There's an entire journalistic enterprise these days trying to tell people who don't sit in trailers all day watching reality television whilst shoveling down corn syrup-and-soy-based salty-sweet Walmart-brand bacon-cheese snax into their maws about how the Other America is the Only Real America. —Rick Wilson, Everything Trump Touches Dies

All the time I feel the tension between composing poetry and writing incidental prose, but I feel it as a creative interchange, not as a conflict. When I took care to describe, in my Wimbledon reports, how Jimmy Connors deployed his Early Grunt along with a two-handed line drive and Bjorn Borg returned it along with a grunt in Swedish, I was being as poetically concentrated as I could ever get. The secret of writing that kind of journalism was to give it everything. The River in the Sky is full of momentary scenes that I might have written as journalism, but the opportunity never arose. Now they have. And only just this morning I saw, out there in the garden, a butterfly getting into a flower. He would have been in the poem if he’d arrived earlier.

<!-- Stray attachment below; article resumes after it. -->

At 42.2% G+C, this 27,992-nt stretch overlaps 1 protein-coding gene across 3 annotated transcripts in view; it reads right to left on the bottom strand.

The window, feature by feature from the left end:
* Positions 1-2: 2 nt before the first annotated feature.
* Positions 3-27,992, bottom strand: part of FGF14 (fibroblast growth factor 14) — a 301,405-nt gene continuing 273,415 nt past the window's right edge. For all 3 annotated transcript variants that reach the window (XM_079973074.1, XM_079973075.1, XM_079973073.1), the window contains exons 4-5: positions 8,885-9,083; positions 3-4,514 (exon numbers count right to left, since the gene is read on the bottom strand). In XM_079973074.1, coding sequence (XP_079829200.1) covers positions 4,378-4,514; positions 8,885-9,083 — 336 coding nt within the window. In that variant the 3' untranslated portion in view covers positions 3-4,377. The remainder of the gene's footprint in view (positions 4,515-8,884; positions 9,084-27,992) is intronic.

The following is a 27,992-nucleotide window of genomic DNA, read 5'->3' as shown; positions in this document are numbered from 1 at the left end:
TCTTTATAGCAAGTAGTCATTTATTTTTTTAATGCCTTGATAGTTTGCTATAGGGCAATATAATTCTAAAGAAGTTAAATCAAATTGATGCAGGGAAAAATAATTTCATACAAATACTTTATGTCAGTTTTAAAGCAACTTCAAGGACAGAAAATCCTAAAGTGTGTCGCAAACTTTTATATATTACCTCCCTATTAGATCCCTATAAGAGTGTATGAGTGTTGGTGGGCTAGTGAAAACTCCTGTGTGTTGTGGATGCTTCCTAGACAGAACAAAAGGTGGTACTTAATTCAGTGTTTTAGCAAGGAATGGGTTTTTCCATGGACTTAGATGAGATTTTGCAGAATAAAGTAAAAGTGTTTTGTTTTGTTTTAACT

— Clive James, New Statesman, August ’18